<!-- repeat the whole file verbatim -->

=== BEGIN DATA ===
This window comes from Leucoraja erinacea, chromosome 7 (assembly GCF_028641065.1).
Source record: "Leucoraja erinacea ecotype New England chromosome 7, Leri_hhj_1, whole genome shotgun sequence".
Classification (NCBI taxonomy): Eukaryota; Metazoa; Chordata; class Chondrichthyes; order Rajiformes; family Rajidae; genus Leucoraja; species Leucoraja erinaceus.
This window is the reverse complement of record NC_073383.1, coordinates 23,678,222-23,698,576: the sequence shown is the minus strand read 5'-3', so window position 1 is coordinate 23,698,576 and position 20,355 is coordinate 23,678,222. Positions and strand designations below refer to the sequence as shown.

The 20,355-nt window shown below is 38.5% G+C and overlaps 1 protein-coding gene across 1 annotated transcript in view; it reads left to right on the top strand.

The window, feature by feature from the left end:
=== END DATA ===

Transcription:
This window comes from Leucoraja erinacea, chromosome 7 (assembly GCF_028641065.1).
Source record: "Leucoraja erinacea ecotype New England chromosome 7, Leri_hhj_1, whole genome shotgun sequence".
Classification (NCBI taxonomy): Eukaryota; Metazoa; Chordata; class Chondrichthyes; order Rajiformes; family Rajidae; genus Leucoraja; species Leucoraja erinaceus.
This window is the reverse complement of record NC_073383.1, coordinates 23,678,222-23,698,576: the sequence shown is the minus strand read 5'-3', so window position 1 is coordinate 23,698,576 and position 20,355 is coordinate 23,678,222. Positions and strand designations below refer to the sequence as shown.

The 20,355-nt window shown below is 38.5% G+C and overlaps 1 protein-coding gene across 1 annotated transcript in view; it reads left to right on the top strand.

The window, feature by feature from the left end: